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Antoine is a maitre d' in a Paris brasserie, Chez Jean, and is so full of being of service to others that he can't say 'no'. Late for dinner with his girlfriend, Christine, he takes a shortcut home through the park but finds a stranger, Louis, in the act of committing suicide by hanging. Louis is distraught by the loss of his girlfriend, Blanche, and is so grateful that he attaches himself to Antoine. Antoine arranges a job for Louis - as a sommelier at Chez Jean and sets about trying to repair Louis' life... Written by
Antoine (Daniel Auteuil) is a head waiter in a chic Parisian restaurant and lives with his girlfriend Christine (Marilyne Canto). His work occupies a lot of place in his life. One evening, by going through a park to be more quickly at his apartment, he saves from suicide a neurotic man Louis (José Garcia). After vainly attempted to take him back to his close relatives, he takes him under his wing and succeeds to find him a job as a waiter in his workplace. Louis wanted to kill himself because his love affair with his ex girlfriend Blanche (Sandrine Kiberlain) went unravel. Antoine found her again because he wants to reconcile them again. She's a charming florist and, you guess it he becomes enamored of her. From then onwards, his well-ordered life starts to showcase signs of poor running.
I'm a little surprised but glad to discover that this little high charged, hilarious comedy enjoys a small reputation abroad. About twenty reviews have already been posted for this film and most of them gave the movie thumbs up. I will post another positive one in spite of minor flaws Pierre Salvadori's film showcases.
Some will be probably surprised but the outset reminded me of Jean Renoir's classic "Boudu Sauvé Des Eaux" (1932), perhaps because of the quite prestigious situation the main protagonists of the films occupy and maybe also because they save from suicide ill-fated men who are cracking up. And then, the saved ones immerse themselves in their rescuers' lives and disrupt their living environment. But although both movies are comedies, they don't belong to the same sub-category. Pierre Salvadori preferred not to follow the steps of the master which bestowed his own work with a strong social satire whiff. There's no trace of it in "Après Vous", although there may be an inkling of it in the following sequence: when Antoine takes Louis in the cellar and shows him the names of the different wines. Louis is afraid not to recognize the right wines and I think that Antoine answers him the customers ape the connoisseurs and don't know anything about wines. The director preferred to choose the road of the sentimental comedy and to especially focus on Antoine's turbulent love life.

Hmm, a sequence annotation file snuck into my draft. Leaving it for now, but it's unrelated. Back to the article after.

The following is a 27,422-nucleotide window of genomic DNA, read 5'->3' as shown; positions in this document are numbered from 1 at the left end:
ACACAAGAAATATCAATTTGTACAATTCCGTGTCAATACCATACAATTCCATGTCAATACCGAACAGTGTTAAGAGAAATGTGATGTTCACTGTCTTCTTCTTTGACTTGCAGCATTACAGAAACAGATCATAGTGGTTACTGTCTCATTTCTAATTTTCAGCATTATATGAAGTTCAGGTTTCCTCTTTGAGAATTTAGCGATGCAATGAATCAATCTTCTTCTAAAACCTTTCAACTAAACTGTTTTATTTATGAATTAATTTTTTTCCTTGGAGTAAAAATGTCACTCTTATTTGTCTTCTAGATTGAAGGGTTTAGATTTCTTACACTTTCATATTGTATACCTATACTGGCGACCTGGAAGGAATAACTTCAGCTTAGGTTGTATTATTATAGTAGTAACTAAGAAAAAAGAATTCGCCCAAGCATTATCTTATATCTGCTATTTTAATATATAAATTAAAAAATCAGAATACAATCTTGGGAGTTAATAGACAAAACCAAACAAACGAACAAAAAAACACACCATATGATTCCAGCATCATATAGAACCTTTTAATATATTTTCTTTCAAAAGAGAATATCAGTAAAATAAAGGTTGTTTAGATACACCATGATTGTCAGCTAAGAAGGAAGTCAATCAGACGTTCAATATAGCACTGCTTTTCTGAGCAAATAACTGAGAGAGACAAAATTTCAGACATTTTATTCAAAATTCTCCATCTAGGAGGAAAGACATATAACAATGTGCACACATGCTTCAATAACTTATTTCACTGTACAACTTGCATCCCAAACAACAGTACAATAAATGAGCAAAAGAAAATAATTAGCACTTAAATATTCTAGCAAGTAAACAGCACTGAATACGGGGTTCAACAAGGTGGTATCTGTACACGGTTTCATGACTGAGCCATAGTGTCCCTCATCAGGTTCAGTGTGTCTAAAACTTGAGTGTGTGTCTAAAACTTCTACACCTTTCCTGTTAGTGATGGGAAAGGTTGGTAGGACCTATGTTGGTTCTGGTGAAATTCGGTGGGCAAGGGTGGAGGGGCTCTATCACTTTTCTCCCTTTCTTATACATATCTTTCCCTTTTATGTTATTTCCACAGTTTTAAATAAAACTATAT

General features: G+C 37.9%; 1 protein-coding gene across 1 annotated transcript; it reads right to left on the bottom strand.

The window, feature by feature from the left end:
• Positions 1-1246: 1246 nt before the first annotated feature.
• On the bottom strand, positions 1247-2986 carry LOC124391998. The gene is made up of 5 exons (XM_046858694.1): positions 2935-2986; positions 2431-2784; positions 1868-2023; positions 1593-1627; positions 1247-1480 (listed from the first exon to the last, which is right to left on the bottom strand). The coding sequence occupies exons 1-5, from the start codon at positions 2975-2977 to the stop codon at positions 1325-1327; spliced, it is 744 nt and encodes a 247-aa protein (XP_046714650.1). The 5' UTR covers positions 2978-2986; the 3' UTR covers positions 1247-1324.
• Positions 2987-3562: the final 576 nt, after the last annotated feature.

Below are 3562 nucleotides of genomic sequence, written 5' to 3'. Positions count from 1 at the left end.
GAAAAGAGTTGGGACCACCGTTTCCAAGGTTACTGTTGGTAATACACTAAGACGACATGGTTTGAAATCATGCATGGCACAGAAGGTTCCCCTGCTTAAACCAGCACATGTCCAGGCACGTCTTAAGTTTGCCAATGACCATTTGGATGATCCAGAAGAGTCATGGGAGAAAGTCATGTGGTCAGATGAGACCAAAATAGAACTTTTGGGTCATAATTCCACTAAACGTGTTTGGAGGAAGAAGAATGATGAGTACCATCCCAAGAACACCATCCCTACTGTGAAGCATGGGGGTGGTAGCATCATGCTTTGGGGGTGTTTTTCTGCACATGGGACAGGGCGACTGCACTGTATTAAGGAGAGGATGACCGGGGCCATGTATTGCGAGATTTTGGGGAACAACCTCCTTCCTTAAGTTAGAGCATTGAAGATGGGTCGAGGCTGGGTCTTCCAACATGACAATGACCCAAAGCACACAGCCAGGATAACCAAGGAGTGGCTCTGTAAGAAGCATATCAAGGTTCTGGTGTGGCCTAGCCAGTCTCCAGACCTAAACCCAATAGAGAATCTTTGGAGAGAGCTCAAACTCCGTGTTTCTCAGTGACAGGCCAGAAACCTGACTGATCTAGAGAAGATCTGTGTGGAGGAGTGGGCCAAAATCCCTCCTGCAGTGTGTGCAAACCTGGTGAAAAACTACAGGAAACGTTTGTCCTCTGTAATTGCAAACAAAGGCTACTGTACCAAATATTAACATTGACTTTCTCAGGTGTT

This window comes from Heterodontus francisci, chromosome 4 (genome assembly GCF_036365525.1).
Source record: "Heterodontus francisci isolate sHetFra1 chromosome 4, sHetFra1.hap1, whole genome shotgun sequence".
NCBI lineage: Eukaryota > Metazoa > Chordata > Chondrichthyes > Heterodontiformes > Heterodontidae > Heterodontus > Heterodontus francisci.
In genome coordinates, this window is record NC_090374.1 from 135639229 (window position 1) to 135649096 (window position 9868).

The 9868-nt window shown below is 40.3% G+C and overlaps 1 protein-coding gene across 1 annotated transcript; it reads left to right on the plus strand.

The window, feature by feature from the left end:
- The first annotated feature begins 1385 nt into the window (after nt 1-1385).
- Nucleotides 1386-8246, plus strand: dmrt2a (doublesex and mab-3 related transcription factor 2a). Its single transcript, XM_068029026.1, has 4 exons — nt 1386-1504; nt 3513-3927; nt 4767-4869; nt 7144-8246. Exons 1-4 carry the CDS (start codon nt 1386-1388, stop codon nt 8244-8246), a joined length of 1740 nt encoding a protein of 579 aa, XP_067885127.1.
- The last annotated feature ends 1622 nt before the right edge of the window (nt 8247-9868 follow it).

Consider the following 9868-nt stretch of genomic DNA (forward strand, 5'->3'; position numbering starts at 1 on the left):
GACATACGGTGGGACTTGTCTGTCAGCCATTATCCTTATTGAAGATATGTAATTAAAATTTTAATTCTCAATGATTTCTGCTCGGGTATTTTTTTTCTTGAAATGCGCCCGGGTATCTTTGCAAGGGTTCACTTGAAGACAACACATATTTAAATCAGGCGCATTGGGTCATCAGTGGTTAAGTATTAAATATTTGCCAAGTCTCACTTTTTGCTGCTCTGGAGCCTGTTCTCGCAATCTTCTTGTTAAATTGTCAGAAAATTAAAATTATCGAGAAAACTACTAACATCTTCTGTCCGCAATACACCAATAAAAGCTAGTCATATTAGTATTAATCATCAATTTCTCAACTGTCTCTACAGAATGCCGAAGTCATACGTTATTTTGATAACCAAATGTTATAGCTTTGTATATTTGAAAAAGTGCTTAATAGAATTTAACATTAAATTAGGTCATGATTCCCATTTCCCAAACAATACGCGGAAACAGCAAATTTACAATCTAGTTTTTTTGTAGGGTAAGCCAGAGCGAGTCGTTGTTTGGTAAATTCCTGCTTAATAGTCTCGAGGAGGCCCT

Pierre Salvadori commands his film at arm's length and delays the most momentous moment of the movie (the meeting between Louis and Blanche) to better linger on Louis' new life and especially on Antoine's love trouble. In a way, by making Louis work in his restaurant, by undertaking to reconcile him with Blanche and unfortunately by having a crush on her, he is a victim of his generosity. And Louis doesn't really realize the situations in which he puts Antoine. There's a funny sequence around the beginning of the film during which Antoine is at Louis' grandmother's and tries to alter Louis' suicide note in a placating, comforting letter. Then, deep down inside him, he thinks of leaving his ex girlfriend to live with Blanche and has to lie to his protégé and circle not to arouse suspicion about his real motivations. The movie becomes very enjoyable when it accumulates misunderstandings and embarrassing situations linked with Louis' job as a waiter or Antoine's sentimental trouble which the latter tries to escape by hilarious means (check the sequences in the Chinese restaurant). The scenario is also interspersed with droll lines: "how do you find the chicken? Dead".
A threesome of actors serves the film. Daniel Auteuil is able to provide enough caliber to his character to watch the film until the tail end and I would like to congratulate the user "writer's reign" for the tasty pun he inserted in his review: "maitre d'Auteuil". José Garcia who earlier showed in his career that he could hold comical as well as dramatic roles (Philippe Harel's "Extension Du Domaine De la Lutte, 1999) shines as the neurotic, wound up Louis, indirectly responsible of Antoine's mishaps. At last, Sandrine Kiberlain, a little frail, naive but the director never ridicules her. She was ideally cast as Blanche. In French, this name is also an adjective which means white and the actress has a somewhat pallid face which suits well to both the name and the personality of her character.
If the director honed his work with a palpable painstaking care for much of his work, there are little setbacks towards the end of the road. The end is thoroughly unexpected but was made in a rush and the trick of the lighter has been seen many times before. But these flaws aren't major enough to reject Salvadori's film. So, "Après Vous" and enjoy your film!
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